The shooting occurred after officers responded to a call for a man asleep in the Wendy’s drive-thru late on June 12.

Officers administered a field sobriety test and established probable cause to arrest Brooks, but when they went to put the suspect in handcuffs, the previously-calm man attacked them.

Brooks stole Atlanta Police Officer Devin Brosnan’s Taser, tased the officer, and then fled with the weapon in hand.

Former Atlanta Police Officer Garrett Rolfe pursued Brooks on foot with his own Taser in hand, until Brooks turned back and fired his Taser at Officer Rolfe.

That’s when Officer Rolfe dropped his Taser, drew his pistol, and fatally shot Brooks.

On June 17, Fulton County District Attorney Paul Howard held a press conference to announce he was charging former Officer Rolfe with murder for the fatal shooting of Brooks after Brooks discharged Officer Brosnan’s Taser at Officer Rolfe.

The district attorney also announced at his press conference on June 17 that Officer Brosnan was facing three felony charges.

But Howard bragged that Officer Brosnan had turned state’s witness to testify against former Officer Rolfe and implied the Georgia Bureau of Investigation (GBI) had blessed the charges.

Neither was true.

Officer Brosnan’s attorney quickly announced his client had not agreed to work with the prosecutor against his former fellow officer and the GBI released a statement that said they hadn’t even completed their investigation into the incident.

Don Samuel, one of Officer Brosnan’s attorneys, said that his client’s actions that night had been “exemplary” and that the district attorney’s office hadn’t even bothered to take him up on the offer to review Officer Brosnan’s medical records from after the incident, the New York Post reported.

“Devin ends up taking out his Taser and yelling at him to ‘stop fighting, stop fighting,’” Samuel said. “Mr. Brooks grabbed the Taser from him and shoots… Devin gets shot with the Taser.”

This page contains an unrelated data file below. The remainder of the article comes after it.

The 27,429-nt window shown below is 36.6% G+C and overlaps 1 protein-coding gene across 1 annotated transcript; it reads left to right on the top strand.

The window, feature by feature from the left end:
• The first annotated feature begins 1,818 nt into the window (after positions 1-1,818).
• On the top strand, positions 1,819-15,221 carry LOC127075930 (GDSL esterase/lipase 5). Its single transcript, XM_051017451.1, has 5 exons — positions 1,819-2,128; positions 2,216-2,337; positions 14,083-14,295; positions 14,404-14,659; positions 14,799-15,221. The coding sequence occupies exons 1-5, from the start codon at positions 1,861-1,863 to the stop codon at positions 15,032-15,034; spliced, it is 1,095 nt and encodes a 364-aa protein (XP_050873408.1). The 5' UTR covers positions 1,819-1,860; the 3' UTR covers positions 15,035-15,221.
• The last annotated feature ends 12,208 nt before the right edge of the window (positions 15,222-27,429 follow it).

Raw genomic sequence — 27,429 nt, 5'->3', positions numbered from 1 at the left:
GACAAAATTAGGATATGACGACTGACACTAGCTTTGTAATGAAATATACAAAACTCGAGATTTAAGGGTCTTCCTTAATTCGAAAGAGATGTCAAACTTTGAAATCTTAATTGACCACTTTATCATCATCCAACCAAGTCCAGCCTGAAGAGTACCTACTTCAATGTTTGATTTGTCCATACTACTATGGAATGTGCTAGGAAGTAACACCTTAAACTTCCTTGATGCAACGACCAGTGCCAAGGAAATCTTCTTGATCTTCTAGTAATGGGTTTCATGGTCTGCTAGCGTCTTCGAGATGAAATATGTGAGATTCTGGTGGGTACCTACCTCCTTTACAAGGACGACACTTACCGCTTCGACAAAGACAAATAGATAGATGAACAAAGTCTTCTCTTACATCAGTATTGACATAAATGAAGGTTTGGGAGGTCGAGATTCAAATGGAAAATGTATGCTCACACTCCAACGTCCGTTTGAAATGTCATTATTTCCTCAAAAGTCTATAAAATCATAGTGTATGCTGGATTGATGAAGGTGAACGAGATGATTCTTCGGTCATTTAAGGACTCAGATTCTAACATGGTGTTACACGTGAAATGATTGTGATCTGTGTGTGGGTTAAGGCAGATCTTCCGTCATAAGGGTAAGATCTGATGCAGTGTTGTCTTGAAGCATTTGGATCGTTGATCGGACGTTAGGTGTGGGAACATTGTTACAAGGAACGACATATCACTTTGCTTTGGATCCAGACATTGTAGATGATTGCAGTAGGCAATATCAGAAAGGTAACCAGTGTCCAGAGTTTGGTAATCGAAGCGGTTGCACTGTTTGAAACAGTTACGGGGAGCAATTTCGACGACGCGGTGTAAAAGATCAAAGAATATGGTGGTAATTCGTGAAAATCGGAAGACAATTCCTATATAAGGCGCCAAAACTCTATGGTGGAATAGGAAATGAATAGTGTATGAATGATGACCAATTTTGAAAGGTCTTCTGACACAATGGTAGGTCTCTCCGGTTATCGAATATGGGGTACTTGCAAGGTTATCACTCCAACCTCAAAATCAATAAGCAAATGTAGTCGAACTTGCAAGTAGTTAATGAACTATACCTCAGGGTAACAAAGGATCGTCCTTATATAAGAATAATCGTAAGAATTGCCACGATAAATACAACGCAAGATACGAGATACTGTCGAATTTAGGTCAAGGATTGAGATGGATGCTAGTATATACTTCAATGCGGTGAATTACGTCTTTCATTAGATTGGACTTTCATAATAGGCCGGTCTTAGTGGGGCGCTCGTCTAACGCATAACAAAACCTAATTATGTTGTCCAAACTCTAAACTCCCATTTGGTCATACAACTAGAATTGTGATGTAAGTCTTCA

“He then falls over and lands on his head on the pavement and gets a concussion,” the attorney added.

Samuel also disputed the district attorney’s assertions that Officer Brosnan had committed aggravated assault on Brooks after he was shot, the New York Post reported.

At his charging press conference, the district attorney said that Officer Brosnan had stood on Brooks and that former Officer Rolfe had kicked the wounded man after he shot him.

But Samuel said his client, who had just received a concussion, didn’t even realize Brooks was shot when he “put his foot on the arm to make sure he didn’t have access to a weapon.”

“It’s not an assault. It’s a man suffering from a concussion,” the attorney said.

He said his client suffered a number of other injuries that had been documented at the hospital and in pictures.

Written by
Sandy Malone

Managing Editor - Twitter/@SandyMalone_ - Prior to joining The Police Tribune, Sandy wrote the Politics.Net column for the Wall Street Journal and was managing editor of Campaigns & Elections magazine. More recently, she was an internationally-syndicated columnist for Conde Nast (BRIDES), The Huffington Post, and Monsters and Critics. Sandy is married to a retired police captain and former SWAT commander.

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Written by Sandy Malone